Friday, March 13, 2015

Crossed sabres in Ottawa

The late Chief Justice
Edmond P. Blanchard
Court Martial Appeal Court
of Canada
Documents made available on the web by Global News reveal a 2011 effort by the Judge Advocate General of the Canadian Armed Forces to call into question public remarks by now-retired Justice Gilles Létourneau. Justice Létourneau, who served on the Federal Court of Appeal and the Court Martial Appeal Court, has been an articulate, respected voice for military justice reform, and responded firmly to a letter the JAG sent to the late Edmond P. Blanchard, who was at the time Chief Justice of the Court Martial Appeal Court. According to the Global News account:
Clayton Ruby, CM
Clayton Ruby, a constitutional and criminal lawyer who has worked on some military cases, described the letter and conclusion from [Brig.-Gen. (as he then was) Blaise B.] Cathcart as “crazy,” agreeing he should have addressed his concerns in the open, rather than covertly collecting notes at public appearances.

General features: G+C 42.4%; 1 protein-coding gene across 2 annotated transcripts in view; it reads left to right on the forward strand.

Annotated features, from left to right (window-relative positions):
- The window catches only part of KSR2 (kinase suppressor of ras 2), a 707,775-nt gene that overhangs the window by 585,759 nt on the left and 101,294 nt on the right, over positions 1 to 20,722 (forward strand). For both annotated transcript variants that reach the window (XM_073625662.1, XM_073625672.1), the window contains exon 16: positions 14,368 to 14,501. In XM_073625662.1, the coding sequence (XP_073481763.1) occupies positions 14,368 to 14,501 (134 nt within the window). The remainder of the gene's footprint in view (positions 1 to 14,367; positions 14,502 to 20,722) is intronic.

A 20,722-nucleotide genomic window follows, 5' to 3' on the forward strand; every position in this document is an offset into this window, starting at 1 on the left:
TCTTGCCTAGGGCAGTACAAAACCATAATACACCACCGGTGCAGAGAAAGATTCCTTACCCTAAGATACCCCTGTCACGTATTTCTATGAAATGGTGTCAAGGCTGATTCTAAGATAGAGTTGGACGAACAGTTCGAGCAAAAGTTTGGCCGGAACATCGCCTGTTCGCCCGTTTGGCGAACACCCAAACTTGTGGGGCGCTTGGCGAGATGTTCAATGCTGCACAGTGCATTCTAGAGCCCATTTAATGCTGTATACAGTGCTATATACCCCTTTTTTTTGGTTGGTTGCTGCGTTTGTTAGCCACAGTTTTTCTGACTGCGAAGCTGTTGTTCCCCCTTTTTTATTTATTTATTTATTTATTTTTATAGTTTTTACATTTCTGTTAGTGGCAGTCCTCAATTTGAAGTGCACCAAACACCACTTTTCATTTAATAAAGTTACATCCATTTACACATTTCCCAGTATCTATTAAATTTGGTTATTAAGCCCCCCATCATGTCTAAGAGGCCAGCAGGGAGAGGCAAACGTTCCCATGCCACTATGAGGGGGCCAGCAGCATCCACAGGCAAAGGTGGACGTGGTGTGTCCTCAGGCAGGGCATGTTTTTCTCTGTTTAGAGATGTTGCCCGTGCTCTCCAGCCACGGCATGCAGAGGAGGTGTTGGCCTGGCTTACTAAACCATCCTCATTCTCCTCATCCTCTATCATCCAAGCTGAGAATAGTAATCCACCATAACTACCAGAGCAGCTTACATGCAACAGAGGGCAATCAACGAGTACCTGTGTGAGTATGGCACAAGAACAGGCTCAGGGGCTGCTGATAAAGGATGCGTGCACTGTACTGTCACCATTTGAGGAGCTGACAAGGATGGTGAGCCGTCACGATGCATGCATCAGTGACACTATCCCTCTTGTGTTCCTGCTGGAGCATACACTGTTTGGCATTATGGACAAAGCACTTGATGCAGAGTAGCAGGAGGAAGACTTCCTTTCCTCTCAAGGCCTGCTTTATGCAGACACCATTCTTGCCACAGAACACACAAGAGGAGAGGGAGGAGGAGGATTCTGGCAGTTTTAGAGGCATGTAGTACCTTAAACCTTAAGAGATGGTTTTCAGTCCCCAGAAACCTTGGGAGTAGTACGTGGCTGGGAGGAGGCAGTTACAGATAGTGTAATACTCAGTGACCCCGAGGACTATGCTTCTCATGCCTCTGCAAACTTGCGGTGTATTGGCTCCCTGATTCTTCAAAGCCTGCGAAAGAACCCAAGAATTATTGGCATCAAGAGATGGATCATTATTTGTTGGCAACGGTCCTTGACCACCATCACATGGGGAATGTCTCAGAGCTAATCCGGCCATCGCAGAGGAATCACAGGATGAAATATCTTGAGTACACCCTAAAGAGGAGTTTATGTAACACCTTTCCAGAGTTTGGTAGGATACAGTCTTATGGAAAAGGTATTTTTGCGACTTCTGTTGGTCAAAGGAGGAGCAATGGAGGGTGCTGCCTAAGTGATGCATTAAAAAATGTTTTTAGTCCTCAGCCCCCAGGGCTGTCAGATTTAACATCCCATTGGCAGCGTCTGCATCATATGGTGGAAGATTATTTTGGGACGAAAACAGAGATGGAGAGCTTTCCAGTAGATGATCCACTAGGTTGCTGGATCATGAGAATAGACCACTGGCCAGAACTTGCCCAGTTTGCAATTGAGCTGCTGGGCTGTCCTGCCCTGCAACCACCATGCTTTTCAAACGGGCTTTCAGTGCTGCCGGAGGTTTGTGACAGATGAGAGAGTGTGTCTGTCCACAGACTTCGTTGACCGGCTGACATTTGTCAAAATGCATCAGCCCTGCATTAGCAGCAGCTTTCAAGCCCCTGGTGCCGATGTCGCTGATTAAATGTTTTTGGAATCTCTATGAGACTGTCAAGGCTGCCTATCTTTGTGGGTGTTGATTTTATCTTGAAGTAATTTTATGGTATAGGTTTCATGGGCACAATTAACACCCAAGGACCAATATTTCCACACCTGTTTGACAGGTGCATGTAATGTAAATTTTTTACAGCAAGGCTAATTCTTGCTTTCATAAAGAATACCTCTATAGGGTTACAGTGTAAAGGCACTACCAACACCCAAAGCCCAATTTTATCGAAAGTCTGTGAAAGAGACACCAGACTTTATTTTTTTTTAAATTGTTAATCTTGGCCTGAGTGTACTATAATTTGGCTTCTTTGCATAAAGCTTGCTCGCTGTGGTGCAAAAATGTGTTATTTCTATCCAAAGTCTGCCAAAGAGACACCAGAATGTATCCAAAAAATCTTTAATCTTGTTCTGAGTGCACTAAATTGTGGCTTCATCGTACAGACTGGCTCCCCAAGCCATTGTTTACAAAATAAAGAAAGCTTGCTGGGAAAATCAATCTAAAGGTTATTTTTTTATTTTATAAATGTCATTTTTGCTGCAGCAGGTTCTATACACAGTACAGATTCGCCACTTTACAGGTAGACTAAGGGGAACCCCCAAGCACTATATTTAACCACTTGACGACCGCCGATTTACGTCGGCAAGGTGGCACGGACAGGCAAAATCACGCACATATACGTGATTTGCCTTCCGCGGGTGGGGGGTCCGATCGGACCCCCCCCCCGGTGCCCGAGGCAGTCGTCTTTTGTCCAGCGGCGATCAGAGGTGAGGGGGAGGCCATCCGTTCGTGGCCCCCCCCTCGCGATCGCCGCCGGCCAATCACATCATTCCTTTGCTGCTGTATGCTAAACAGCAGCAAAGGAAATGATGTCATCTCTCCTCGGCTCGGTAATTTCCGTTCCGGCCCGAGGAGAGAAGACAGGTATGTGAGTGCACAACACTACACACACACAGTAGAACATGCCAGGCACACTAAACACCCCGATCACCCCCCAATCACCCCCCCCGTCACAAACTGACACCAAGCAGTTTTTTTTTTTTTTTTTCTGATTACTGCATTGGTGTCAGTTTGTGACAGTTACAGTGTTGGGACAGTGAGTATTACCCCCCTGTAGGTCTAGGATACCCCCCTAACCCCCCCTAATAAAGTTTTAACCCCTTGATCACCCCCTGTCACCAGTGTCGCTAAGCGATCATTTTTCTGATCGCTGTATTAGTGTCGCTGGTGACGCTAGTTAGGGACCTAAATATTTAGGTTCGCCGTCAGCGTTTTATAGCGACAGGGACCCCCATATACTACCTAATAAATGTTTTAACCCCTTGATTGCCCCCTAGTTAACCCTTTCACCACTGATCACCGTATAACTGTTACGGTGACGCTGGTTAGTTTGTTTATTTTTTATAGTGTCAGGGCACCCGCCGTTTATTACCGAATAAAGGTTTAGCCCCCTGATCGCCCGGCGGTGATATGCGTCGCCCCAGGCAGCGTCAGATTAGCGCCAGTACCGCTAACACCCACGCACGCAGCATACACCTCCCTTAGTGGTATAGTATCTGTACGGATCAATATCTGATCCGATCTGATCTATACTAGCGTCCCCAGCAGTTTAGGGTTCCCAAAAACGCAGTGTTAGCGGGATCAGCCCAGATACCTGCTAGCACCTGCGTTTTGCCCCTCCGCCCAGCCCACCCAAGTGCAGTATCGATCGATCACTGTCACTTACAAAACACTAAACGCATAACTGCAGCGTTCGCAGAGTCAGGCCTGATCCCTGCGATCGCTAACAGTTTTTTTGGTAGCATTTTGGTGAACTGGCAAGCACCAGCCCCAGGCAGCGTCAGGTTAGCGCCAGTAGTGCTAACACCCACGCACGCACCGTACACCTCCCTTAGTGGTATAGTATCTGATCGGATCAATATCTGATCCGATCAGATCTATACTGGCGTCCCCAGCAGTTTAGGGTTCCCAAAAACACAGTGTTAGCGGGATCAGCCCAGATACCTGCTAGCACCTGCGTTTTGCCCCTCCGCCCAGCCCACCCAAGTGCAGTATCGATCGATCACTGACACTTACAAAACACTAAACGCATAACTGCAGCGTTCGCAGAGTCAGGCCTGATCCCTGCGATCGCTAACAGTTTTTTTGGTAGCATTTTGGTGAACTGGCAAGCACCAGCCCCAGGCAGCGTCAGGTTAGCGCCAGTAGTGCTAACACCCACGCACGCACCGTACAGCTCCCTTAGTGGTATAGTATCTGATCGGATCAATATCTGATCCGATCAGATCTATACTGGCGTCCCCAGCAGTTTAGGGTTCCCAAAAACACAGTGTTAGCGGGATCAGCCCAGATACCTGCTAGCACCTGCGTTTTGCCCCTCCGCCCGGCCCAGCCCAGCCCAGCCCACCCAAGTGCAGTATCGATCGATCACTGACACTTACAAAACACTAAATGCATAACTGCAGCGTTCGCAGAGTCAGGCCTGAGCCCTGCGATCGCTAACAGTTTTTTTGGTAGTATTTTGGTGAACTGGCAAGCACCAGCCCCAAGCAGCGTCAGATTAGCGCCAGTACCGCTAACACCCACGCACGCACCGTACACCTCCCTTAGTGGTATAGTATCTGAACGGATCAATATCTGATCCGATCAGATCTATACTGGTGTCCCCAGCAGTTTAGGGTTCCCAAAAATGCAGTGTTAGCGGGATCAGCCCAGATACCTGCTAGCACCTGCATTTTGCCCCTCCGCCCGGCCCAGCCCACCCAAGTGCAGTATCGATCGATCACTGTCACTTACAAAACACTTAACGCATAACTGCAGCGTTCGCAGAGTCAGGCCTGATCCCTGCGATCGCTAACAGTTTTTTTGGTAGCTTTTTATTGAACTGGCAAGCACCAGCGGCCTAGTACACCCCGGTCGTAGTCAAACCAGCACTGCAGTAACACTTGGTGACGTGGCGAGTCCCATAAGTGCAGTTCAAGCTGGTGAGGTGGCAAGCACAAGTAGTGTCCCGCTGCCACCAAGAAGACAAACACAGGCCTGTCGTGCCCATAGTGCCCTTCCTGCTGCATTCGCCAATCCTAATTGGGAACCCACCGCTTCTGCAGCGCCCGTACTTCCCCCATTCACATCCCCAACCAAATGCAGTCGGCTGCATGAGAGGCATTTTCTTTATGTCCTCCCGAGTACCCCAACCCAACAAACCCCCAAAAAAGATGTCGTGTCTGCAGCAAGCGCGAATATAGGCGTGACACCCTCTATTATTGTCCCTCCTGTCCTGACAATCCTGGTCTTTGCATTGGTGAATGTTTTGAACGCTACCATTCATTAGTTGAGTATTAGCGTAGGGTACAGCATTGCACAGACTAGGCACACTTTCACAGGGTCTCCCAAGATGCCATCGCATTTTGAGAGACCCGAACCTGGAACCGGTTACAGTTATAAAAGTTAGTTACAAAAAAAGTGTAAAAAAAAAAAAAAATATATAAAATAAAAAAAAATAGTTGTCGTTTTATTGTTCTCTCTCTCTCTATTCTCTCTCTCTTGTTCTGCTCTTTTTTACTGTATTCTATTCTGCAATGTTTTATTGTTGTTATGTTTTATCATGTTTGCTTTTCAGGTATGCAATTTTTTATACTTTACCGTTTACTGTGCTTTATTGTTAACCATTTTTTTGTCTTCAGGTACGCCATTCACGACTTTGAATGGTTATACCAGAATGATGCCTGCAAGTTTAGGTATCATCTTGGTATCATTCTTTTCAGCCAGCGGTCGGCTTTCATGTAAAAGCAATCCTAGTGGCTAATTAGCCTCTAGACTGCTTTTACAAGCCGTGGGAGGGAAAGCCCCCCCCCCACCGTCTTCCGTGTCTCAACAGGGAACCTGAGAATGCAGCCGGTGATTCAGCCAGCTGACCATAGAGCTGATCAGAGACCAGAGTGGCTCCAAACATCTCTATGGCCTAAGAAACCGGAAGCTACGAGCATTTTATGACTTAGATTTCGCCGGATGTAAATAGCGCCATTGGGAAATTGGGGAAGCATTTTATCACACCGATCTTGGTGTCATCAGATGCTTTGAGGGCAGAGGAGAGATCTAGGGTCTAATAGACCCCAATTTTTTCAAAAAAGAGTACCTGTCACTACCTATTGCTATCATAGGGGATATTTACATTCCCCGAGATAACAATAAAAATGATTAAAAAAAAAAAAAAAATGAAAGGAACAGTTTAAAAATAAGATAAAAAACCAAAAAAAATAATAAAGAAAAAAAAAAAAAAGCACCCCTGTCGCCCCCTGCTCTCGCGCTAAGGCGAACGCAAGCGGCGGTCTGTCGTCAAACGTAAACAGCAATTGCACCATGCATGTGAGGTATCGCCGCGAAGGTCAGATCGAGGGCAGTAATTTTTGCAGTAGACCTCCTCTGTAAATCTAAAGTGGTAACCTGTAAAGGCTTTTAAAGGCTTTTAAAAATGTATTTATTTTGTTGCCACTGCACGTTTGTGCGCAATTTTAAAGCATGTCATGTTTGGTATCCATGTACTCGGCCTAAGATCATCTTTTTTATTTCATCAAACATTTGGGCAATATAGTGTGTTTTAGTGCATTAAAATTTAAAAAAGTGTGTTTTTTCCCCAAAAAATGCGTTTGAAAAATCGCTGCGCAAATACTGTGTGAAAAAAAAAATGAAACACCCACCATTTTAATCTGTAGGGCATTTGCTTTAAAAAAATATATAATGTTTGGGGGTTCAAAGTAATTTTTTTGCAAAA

“He knows that’s the law,” Ruby said, suggesting Cathcart was seeking a blanket ruling that Letourneau not sit on military cases. “A judge has every right to be critical of the judicial system … We do not live in a country where a government spies on the judiciary and then tries to take steps against judges.” 
The ability to speak out without threat of reprisal, Ruby said, is a vital part of being a judge. 
“Nobody but a judge gets the perspective on the system a judge has. It doesn’t mean it’s the right perspective, but it’s the perspective that nobody else can share.”
Chief Justice Blanchard's terse response to the JAG's complaint explained that the way to address concerns about a judge's impartiality and objectivity is to raise the matter at the outset of the hearing in a case (by motion to recuse). Justice Létourneau is, with fellow Global Military Justice Reform contributor Col. (ret) Michel W. Drapeau, co-author of the leading treatise on Canadian military justice, Military Justice in Action: Annotated National Defence Legislation, the second edition of which was recently published by Carswell.

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